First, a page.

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Reviewed by:
  • Inventing the PC: The MCM/70 Story
  • David C. Brock (bio)
Inventing the PC: The MCM/70 Story. By Zbigniew Stachniak. Montréal: McGill-Queen’s University Press, 2011. Pp. vii+214. $39.95.

There is much to be learned from Zbigniew Stachniak’s account of Micro Computer Machines, Incorporated (MCM), an Ontario microcomputer startup that ran from 1971 to 1982. Between 1974 and 1976, MCM manufactured and sold the MCM/70, a microcomputer built around Intel’s 8008 microprocessor with an integrated display, keyboard, and cassette-tape storage drive. As Stachniak rightly notes, this was very early production for such a system, perhaps the first. Well-known microcomputers of this stripe—the Apple, the Commodore PET, and the Tandy TRS-80—first came to market in 1977.

Inventing the PC is a detailed reconstruction of the history of MCM, drawing on a collection of documents and objects at the York University Computer Museum—for which Stachniak is curator in addition to his duties as a professor in York’s computer science department—and interviews with MCM alumni, as well as extensive interviews with and the personal papers of Merslau Kutt, MCM’s founder. In this, it is a significant expansion of Stachniak’s 2003 article on the MCM/70 in the IEEE Annals of the History of Computing, which garnered international press attention for Kutt. Stachniak should be commended for the difficult work of preserving and creating the historical materials on which his book rests. As a focused case study that does not shy away from technical content, Inventing the PC will most likely find its readership among those with a strong interest in the history of computing or electronics.

Stachniak’s detailed account of the development of the MCM/70 reveals the importance of a significant transition in computing across the 1970s, in which engineers within the semiconductor industry increasingly took responsibility for the design of computer system functions—CPU architecture, main memory—from engineers in the computer industry. As semiconductor engineers designed microchips to take on ever-larger computing functions, fundamental computing system decisions fell to them. As a result, the creation of the MCM/70 and other early microcomputer systems became to a large degree a matter of what I have called elsewhere “orchestration as innovation” (Patterning the World, 2009).

Stachniak’s study nicely displays the range of possibilities for what a microcomputer could be: a microprocessor development system like those made by Intel, a process and instrument control system like R2E’s Micral computers, educational or hobbyist devices like RCA’s FRED or the Altair 8800, or personal computers like the MCM/70, Apple, Commodore PET, or TRS-80. Stachniak tantalizingly raises the issue of the fuzzy boundary between programmable calculators and microcomputers in the early 1970s, but does not delve into the matter at length. [End Page 518]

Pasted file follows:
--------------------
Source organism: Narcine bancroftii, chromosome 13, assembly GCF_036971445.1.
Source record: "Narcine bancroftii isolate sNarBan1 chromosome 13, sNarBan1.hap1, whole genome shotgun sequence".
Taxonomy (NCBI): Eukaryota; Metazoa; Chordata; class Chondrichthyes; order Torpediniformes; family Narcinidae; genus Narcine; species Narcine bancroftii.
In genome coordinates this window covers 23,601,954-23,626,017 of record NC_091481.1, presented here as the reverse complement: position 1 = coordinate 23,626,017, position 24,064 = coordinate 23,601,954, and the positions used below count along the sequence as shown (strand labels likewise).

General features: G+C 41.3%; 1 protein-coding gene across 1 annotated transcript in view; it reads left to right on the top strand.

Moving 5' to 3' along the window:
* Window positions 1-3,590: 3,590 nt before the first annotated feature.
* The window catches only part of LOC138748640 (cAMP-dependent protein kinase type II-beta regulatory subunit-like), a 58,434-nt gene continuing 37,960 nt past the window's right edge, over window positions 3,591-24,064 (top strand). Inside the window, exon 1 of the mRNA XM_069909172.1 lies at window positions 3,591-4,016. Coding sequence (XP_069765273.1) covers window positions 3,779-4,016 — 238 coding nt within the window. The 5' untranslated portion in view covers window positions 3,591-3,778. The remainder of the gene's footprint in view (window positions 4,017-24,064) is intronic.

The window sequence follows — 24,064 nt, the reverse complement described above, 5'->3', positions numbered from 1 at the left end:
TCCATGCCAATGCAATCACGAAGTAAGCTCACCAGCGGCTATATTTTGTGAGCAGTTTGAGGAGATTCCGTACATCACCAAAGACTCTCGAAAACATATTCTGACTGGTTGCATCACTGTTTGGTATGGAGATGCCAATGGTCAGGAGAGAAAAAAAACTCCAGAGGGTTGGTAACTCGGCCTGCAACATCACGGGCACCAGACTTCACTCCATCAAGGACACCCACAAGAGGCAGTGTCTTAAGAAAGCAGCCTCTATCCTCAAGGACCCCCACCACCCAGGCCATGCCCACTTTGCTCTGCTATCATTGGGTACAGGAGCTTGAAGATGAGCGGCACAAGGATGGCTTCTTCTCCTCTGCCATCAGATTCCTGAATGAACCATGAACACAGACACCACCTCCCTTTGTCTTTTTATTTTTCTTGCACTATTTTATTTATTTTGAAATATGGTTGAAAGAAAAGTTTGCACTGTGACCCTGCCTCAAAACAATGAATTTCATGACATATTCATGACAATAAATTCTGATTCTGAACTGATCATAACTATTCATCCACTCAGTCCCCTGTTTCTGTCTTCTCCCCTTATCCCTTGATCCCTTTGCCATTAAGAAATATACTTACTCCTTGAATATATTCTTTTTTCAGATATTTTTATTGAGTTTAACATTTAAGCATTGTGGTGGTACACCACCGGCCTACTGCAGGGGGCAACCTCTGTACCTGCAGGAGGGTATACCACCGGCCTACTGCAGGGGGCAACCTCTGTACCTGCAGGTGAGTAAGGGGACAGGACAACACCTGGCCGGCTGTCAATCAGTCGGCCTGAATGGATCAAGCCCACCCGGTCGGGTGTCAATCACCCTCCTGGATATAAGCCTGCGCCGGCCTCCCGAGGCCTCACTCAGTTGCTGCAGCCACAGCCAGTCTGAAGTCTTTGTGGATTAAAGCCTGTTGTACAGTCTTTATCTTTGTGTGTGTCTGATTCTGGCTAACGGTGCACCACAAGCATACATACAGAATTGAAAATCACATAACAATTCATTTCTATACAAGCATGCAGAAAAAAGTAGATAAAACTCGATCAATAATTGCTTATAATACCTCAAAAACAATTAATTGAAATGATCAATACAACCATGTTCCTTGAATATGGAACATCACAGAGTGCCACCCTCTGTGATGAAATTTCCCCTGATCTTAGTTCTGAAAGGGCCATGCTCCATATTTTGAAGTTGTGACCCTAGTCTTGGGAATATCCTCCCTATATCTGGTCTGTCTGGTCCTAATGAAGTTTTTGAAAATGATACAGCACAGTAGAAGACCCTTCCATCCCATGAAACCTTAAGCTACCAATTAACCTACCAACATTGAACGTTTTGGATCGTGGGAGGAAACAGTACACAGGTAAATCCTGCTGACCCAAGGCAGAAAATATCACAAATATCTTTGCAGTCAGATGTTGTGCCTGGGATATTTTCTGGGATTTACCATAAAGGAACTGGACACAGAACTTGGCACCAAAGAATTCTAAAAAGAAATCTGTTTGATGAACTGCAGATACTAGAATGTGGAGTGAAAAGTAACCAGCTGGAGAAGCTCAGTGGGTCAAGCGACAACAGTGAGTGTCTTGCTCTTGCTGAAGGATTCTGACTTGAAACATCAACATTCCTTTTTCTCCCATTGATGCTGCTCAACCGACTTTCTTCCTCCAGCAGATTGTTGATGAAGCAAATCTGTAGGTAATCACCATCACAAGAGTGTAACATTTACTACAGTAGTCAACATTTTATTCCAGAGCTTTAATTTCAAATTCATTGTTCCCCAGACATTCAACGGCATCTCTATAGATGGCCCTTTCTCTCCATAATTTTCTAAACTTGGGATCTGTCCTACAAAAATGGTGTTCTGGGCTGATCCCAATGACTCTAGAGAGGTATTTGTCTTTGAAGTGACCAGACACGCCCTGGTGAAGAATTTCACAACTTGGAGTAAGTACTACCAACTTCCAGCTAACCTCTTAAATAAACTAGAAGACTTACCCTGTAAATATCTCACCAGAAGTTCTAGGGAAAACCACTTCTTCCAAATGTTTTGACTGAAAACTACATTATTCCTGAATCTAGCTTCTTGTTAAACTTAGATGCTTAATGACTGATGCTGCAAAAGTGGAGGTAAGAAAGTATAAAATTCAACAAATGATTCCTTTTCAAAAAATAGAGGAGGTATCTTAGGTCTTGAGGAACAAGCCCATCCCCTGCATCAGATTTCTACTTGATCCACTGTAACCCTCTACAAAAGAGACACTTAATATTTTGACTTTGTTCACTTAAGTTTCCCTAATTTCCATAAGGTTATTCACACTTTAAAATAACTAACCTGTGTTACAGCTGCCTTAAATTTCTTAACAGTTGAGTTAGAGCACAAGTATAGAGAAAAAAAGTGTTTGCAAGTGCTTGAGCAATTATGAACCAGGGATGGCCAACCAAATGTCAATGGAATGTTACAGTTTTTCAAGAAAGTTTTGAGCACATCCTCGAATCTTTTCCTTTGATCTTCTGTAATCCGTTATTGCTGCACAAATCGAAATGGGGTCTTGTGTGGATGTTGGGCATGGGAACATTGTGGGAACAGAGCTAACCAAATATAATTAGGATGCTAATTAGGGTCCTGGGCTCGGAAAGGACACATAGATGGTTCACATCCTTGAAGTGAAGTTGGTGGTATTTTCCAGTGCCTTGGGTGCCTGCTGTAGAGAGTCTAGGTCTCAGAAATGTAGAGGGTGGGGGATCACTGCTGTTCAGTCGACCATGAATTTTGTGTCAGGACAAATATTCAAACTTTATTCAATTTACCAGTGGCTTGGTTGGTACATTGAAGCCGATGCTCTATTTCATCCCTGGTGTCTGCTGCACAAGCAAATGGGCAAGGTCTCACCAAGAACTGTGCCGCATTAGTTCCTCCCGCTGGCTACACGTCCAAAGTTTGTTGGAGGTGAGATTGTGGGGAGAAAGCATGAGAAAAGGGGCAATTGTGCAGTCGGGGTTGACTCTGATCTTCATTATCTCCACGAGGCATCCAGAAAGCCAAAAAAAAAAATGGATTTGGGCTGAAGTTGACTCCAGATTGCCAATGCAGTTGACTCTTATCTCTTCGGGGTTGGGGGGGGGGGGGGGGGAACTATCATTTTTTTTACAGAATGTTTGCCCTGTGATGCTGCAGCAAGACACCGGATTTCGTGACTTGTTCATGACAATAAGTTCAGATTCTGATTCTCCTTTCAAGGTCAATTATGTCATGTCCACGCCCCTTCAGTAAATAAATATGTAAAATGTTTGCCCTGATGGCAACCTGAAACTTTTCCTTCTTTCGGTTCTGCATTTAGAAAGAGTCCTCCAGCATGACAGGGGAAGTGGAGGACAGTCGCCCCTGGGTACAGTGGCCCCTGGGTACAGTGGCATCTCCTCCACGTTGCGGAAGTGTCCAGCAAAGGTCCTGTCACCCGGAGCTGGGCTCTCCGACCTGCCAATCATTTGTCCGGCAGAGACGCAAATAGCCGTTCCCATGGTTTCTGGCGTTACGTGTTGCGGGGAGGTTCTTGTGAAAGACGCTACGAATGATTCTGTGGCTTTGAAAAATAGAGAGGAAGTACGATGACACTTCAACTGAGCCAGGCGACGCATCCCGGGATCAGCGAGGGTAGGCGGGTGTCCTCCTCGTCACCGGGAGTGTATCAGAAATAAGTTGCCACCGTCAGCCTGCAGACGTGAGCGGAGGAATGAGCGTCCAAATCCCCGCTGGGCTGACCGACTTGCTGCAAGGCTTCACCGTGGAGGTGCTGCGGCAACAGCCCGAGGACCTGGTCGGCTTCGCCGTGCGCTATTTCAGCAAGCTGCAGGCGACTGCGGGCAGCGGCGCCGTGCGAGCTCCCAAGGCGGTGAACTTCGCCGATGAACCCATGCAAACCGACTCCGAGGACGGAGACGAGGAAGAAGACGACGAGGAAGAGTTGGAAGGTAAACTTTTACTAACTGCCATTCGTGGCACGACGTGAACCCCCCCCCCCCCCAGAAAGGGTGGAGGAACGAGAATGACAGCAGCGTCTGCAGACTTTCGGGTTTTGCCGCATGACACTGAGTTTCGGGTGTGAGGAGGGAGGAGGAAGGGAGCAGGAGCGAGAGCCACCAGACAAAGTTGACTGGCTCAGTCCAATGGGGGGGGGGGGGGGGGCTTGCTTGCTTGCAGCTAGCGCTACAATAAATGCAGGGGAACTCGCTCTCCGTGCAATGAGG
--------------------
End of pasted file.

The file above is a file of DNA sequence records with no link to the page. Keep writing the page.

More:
While not clearly articulated by Stachniak, the most striking difference between the MCM/70 and the personal computers that soon followed was that the MCM/70 was envisioned as a personal mainframe instead of a new breed of small computer for individual use. That the MCM/70 was a personal or micro-mainframe is clear in that the machine ran a popular mainframe language and incorporated virtual memory, a feature found almost exclusively in mainframes. Kutt and the other engineers at MCM were, first and foremost, enthusiastic devotees of APL, a wonderfully formal symbolic programming language developed by Kenneth Iverson and others at IBM in the early 1960s that was used on large mainframe computers in the later 1960s. The motivation for Kutt and his colleagues was to create an APL-capable computer for individual use. Indeed, as Stachniak reveals, they were exclusively focused to the APL user community, marketing the MCM/ 70 primarily through demonstrations for and interactions with this particularly cohesive programming community. This primary devotion to APL, Stachniak concludes, was largely responsible for MCM’s collapse by 1982. This reader was left wanting to know more about the APL community and how it compared to other programming-language groups in this period.

It is for the entrepreneurial story of MCM as a start-up that the reader really craves more information...


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pp. 518-519
Launched on MUSE
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